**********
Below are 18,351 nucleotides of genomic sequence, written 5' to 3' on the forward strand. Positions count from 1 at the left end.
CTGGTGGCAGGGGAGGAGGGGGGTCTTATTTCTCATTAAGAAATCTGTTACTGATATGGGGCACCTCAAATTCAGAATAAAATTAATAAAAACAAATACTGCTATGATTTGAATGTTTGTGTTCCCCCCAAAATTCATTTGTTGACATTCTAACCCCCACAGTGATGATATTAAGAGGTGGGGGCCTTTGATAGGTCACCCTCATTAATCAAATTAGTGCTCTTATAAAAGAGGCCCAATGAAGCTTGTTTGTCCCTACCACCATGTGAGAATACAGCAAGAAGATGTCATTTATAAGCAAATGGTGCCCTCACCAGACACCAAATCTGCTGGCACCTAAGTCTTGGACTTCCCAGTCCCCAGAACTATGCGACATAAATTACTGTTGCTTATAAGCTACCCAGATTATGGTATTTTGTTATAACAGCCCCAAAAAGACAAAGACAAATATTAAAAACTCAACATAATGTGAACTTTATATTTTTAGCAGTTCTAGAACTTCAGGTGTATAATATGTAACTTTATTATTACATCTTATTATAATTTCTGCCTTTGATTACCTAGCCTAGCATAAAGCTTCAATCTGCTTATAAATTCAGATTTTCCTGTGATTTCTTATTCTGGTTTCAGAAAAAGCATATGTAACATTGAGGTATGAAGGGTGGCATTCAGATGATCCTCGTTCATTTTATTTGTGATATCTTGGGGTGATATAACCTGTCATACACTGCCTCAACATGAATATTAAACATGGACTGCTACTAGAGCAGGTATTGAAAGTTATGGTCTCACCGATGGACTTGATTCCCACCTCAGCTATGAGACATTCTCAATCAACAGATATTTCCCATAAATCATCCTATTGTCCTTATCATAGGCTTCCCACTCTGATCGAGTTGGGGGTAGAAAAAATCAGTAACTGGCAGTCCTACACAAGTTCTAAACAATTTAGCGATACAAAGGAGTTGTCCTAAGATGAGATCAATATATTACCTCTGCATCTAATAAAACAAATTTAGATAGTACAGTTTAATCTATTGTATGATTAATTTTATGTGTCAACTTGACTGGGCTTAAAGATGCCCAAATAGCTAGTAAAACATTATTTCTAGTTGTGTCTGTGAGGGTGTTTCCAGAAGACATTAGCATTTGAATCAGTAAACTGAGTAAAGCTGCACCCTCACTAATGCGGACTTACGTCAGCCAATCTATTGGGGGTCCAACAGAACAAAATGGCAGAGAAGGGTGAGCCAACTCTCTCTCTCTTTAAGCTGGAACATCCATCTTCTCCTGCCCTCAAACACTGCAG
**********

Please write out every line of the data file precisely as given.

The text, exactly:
Below are 18,351 nucleotides of genomic sequence, written 5' to 3' on the forward strand. Positions count from 1 at the left end.
CTGGTGGCAGGGGAGGAGGGGGGTCTTATTTCTCATTAAGAAATCTGTTACTGATATGGGGCACCTCAAATTCAGAATAAAATTAATAAAAACAAATACTGCTATGATTTGAATGTTTGTGTTCCCCCCAAAATTCATTTGTTGACATTCTAACCCCCACAGTGATGATATTAAGAGGTGGGGGCCTTTGATAGGTCACCCTCATTAATCAAATTAGTGCTCTTATAAAAGAGGCCCAATGAAGCTTGTTTGTCCCTACCACCATGTGAGAATACAGCAAGAAGATGTCATTTATAAGCAAATGGTGCCCTCACCAGACACCAAATCTGCTGGCACCTAAGTCTTGGACTTCCCAGTCCCCAGAACTATGCGACATAAATTACTGTTGCTTATAAGCTACCCAGATTATGGTATTTTGTTATAACAGCCCCAAAAAGACAAAGACAAATATTAAAAACTCAACATAATGTGAACTTTATATTTTTAGCAGTTCTAGAACTTCAGGTGTATAATATGTAACTTTATTATTACATCTTATTATAATTTCTGCCTTTGATTACCTAGCCTAGCATAAAGCTTCAATCTGCTTATAAATTCAGATTTTCCTGTGATTTCTTATTCTGGTTTCAGAAAAAGCATATGTAACATTGAGGTATGAAGGGTGGCATTCAGATGATCCTCGTTCATTTTATTTGTGATATCTTGGGGTGATATAACCTGTCATACACTGCCTCAACATGAATATTAAACATGGACTGCTACTAGAGCAGGTATTGAAAGTTATGGTCTCACCGATGGACTTGATTCCCACCTCAGCTATGAGACATTCTCAATCAACAGATATTTCCCATAAATCATCCTATTGTCCTTATCATAGGCTTCCCACTCTGATCGAGTTGGGGGTAGAAAAAATCAGTAACTGGCAGTCCTACACAAGTTCTAAACAATTTAGCGATACAAAGGAGTTGTCCTAAGATGAGATCAATATATTACCTCTGCATCTAATAAAACAAATTTAGATAGTACAGTTTAATCTATTGTATGATTAATTTTATGTGTCAACTTGACTGGGCTTAAAGATGCCCAAATAGCTAGTAAAACATTATTTCTAGTTGTGTCTGTGAGGGTGTTTCCAGAAGACATTAGCATTTGAATCAGTAAACTGAGTAAAGCTGCACCCTCACTAATGCGGACTTACGTCAGCCAATCTATTGGGGGTCCAACAGAACAAAATGGCAGAGAAGGGTGAGCCAACTCTCTCTCTCTTTAAGCTGGAACATCCATCTTCTCCTGCCCTCAAACACTGCAG